Growing up my Dad did something crazy; he told me I was the best. He didn’t say I was special; he didn’t say I was a pretty pretty princess, he told me there was no one better than me. And I did something even crazier. I believed him. I believed I was the best, that I could do anything I set my mind to. So when I found myself in this fairy tale existence instead of feeling set of life, I started to feel trapped. As much as I loved the illusion of financial freedom I knew it was just an illusion. My boyfriend was secure; I wasn’t. No one ever wrote me a check for a million dollars. No student loans were paid off, and he made it clear no marriage was on the horizon. So I was in the interesting position, nothing was on my terms.

I’m not only a woman I’m a minority, so I have the spirit of my ancestors clinging to me like a wet towel. I was not only born to be the best I also had the added pressure of excelling because my ancestors died for me to be able to do this. They died so I would have the opportunity to aspire to be more.

My future wasn’t as bright as most might think. I could hold on to this man, ride his coattails, marry rich, have a nanny for each child, multiple 10,000+ square foot homes around the US and have a charmed existence. Or I could work for what I wanted. I could get up every day and run towards my dreams instead of sitting there letting things happen to me. I could be honest with myself and admit I wasn’t 100% happy with my current relationship. We loved each other, but there was a severe power struggle that I wasn’t excited about losing.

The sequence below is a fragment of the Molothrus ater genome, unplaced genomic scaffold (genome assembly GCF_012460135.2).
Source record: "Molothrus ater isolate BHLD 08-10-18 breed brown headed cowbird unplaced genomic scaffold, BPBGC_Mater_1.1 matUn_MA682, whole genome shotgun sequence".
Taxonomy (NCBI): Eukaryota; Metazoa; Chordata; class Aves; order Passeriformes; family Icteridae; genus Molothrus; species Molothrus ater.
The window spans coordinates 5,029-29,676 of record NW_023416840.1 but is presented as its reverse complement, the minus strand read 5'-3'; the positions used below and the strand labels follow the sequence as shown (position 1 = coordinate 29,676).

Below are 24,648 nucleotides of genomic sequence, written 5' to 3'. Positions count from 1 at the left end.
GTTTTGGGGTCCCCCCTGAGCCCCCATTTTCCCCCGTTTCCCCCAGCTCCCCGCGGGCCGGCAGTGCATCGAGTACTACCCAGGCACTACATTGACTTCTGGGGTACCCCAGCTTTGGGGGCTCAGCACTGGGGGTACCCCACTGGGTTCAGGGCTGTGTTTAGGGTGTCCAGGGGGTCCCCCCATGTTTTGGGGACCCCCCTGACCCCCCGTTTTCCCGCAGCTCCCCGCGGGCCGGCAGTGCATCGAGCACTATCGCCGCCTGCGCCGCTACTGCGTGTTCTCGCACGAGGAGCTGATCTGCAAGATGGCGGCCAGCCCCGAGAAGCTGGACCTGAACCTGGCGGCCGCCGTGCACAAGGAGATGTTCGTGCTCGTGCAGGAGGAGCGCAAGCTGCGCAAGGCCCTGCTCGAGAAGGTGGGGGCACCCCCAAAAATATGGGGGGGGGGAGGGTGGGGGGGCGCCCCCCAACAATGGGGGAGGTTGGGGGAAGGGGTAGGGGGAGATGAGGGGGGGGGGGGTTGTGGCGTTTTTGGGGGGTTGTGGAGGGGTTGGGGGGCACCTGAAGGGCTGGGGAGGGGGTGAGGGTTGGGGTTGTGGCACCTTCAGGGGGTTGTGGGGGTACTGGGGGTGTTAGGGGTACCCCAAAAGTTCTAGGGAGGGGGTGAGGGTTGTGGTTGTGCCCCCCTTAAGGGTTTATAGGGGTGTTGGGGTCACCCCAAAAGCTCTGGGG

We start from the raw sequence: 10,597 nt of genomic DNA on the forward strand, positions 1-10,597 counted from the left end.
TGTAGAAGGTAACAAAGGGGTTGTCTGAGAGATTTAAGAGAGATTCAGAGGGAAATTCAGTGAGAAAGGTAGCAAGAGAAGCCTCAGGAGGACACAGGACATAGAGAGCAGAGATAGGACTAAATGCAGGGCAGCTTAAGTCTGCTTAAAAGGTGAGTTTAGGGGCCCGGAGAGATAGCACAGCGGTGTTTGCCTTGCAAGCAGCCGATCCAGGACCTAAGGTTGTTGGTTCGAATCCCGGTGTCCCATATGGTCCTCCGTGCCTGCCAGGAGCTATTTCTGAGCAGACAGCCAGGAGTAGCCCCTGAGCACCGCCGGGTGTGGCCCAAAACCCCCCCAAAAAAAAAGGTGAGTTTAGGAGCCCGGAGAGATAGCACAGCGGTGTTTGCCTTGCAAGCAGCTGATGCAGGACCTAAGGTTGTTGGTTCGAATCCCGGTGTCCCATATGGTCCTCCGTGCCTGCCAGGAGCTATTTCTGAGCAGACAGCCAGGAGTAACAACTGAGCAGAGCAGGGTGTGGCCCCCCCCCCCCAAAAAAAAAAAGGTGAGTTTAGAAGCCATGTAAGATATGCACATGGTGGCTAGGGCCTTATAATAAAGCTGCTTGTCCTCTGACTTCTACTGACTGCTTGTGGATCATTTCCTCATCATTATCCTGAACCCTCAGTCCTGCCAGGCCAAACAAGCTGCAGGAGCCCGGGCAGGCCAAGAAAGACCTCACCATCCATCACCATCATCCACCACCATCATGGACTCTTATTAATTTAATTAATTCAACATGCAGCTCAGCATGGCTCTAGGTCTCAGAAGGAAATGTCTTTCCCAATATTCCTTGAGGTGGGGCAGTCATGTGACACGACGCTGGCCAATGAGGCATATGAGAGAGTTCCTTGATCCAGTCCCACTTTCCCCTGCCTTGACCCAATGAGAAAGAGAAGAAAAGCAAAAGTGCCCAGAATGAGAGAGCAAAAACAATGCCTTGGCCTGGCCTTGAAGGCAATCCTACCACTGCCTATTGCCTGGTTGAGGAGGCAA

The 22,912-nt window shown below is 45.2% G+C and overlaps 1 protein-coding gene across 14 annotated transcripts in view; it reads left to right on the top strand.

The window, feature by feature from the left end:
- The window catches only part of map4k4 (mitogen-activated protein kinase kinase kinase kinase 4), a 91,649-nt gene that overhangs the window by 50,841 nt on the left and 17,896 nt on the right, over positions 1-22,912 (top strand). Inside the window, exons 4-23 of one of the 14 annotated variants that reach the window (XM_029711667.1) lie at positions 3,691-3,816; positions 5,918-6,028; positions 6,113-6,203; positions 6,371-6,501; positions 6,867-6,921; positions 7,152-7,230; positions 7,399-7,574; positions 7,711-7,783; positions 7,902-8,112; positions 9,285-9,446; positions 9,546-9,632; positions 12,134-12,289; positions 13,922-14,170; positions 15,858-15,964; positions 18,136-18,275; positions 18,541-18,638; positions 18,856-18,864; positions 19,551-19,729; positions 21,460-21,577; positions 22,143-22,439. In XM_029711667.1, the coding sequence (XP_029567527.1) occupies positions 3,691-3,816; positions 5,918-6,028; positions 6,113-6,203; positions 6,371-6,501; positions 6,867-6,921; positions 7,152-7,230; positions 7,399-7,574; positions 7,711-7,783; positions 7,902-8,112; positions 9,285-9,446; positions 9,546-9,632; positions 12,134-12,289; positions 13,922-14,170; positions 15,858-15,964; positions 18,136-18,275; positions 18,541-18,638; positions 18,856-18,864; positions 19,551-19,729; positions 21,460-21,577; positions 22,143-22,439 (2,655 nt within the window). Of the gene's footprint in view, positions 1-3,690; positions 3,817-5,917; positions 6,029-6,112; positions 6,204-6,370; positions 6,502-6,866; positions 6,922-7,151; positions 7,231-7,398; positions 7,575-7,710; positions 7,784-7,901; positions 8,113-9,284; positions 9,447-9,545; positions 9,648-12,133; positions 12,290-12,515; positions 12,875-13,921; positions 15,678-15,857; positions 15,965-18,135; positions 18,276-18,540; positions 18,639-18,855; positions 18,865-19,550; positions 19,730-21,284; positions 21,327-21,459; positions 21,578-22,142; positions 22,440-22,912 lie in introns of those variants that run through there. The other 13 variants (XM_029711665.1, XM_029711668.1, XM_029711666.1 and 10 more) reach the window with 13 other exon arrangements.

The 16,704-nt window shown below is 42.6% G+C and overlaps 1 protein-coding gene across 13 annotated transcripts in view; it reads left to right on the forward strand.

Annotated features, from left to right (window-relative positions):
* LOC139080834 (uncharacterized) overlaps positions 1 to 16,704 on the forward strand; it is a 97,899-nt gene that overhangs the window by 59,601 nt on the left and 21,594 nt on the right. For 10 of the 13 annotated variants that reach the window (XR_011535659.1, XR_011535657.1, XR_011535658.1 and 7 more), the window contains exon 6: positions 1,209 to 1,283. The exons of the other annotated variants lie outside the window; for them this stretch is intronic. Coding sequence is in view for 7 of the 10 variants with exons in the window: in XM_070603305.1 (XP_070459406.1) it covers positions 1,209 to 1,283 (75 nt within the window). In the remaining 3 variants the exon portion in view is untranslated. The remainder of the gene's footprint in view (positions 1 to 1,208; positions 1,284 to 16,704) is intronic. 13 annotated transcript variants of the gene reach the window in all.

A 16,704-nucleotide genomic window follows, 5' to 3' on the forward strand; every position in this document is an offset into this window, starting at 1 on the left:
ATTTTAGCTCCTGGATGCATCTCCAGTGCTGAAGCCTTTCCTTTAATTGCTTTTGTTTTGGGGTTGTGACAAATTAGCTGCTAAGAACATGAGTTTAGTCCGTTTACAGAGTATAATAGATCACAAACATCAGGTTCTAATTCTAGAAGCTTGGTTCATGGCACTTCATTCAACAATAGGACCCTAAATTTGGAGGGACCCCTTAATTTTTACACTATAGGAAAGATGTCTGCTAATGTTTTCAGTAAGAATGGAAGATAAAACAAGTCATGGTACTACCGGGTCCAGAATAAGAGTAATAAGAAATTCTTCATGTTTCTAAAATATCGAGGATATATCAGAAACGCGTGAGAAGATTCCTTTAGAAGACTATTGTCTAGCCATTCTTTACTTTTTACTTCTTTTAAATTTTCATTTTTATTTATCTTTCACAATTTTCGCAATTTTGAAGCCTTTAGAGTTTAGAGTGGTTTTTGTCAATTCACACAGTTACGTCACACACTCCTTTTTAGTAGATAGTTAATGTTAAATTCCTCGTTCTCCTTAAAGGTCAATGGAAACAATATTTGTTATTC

Richard loved me, but he made it crystal clear that he was the boss, he made the rules, and I followed them. I shared my opinion, and most times he listened, it was those few times that he pulled rank that tormented me. He had the money, so he held power, and that never sat right with me. I needed to be selfish. I was in my early 30s no kids and no real responsibility other than to make myself happy.

So the question is how did you do it? How in the world could you leave a millionaire for a life of struggle and the stress of being an entrepreneur?